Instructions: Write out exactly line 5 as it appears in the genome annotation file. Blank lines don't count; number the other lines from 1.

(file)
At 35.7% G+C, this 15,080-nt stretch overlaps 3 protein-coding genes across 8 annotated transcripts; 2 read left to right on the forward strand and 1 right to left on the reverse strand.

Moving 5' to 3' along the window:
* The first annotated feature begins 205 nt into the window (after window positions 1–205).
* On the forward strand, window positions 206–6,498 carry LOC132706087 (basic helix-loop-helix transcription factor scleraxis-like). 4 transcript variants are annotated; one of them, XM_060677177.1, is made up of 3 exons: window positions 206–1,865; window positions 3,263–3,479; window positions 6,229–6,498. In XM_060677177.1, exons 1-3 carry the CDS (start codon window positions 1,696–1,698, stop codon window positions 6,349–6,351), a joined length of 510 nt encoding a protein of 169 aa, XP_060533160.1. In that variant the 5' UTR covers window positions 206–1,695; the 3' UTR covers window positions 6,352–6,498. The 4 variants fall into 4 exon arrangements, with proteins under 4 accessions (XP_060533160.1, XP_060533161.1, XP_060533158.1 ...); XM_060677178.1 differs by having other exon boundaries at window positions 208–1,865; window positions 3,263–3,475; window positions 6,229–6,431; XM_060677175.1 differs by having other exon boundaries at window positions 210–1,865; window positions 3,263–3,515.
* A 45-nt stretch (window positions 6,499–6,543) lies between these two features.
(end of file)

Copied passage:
* A 45-nt stretch (window positions 6,499–6,543) lies between these two features.